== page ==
Back To Top

El Anatsui turns bottle caps into glittering golden tapestry at second show in Seoul

"New World Symphony" by El Anatsui (Barakat Contemporary)

A golden tapestry-like assemblage shimmers on a wall struck by light coming through a large glass window. The 6-meter-tall installation “New World Symphony” is a new work created by acclaimed Ghanaian artist El Anatsui for his second show in Seoul at Barakat Contemporary.

It is hard to tell that the shimmering comes from light hitting numerous small bottle caps unless one takes a very close look. Bottle caps have been a significant art medium for the artist since the late 1990s. It is also the result of the collective work of villagers in Africa.

“El Anatsui: Day after Night," the artist's second show, follows the first exhibition “El Anatsui: Topology of Generosity” that was held at the Seoul-based gallery in 2017. The second show brings together massive bottle cap sculptures and colorful wooden relief pieces as well as monoprints from the patterns in carvings to Korea for the first time.

An installation view of
An installation view of "El Anatsui: Day after Night" at Barakat Contemporary in Seoul (Barakat Contemporary)

“The bottle cap sculpture ‘New World Symphony’ is quite large in scale, which is almost a museum scale and was created for the exhibition at the gallery. As for the wooden reliefs, the artist worked on the series in the 1990s but recently started it again -- the wooden panel piece ‘of Realities and Illusion’ was created this year and is being shown for the first time,” Kaiah Lee, a director at Barakat Contemporary, said at the press preview on Wednesday.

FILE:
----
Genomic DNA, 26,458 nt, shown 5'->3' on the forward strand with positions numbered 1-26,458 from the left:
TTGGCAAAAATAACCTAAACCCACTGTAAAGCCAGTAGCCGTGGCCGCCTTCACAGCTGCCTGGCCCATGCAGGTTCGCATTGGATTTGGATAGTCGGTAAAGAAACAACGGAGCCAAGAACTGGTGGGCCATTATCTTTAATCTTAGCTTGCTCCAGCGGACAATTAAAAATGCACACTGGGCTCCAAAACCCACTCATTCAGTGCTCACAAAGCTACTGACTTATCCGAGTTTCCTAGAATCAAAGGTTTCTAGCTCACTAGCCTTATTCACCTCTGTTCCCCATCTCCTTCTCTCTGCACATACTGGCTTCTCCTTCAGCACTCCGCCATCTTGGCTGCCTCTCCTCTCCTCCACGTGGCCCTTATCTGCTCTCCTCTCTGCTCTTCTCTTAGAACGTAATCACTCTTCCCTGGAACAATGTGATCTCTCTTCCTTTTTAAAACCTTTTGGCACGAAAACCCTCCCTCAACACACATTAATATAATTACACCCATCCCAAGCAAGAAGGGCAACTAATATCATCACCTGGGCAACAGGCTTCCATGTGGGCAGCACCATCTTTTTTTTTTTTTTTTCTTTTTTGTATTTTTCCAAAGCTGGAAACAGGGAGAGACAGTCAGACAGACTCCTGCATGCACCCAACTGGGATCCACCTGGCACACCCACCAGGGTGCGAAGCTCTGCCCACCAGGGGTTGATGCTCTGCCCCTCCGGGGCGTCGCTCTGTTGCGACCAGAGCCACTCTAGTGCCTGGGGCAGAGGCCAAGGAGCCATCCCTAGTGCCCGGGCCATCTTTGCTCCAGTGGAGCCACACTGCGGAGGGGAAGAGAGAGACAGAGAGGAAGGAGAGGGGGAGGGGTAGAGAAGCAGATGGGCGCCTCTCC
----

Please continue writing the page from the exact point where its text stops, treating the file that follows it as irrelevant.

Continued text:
Anatsui bridges the traditions of visual arts of Ghana and the West, reflecting a keen awareness on the issues in contemporary lives. In 2015, the artist won the Venice Biennale Golden Lion for Lifetime Achievement. His artworks are housed in a number of institutions including the British Museum, London; Centre Pompidou, Paris; Metropolitan Museum of Art, New York and Smithsonian Institution, Washington.

The discovery of littered bottle caps from bushes near his studio in Nigeria in 1999 led the artist to transform the seemingly useless items into works of art.

“Each and every individual has a particular style that works for him. So the biggest challenge is to discover that. It is only by persistence that you will understand the language and qualities of that medium and be able to speak with it,” Anatsui said in a previous interview with The Korea Herald in 2017.

The exhibition runs through Jan. 29.

By Park Yuna (yunapark@heraldcorp.com)

MOST POPULAR
LATEST NEWS
subscribe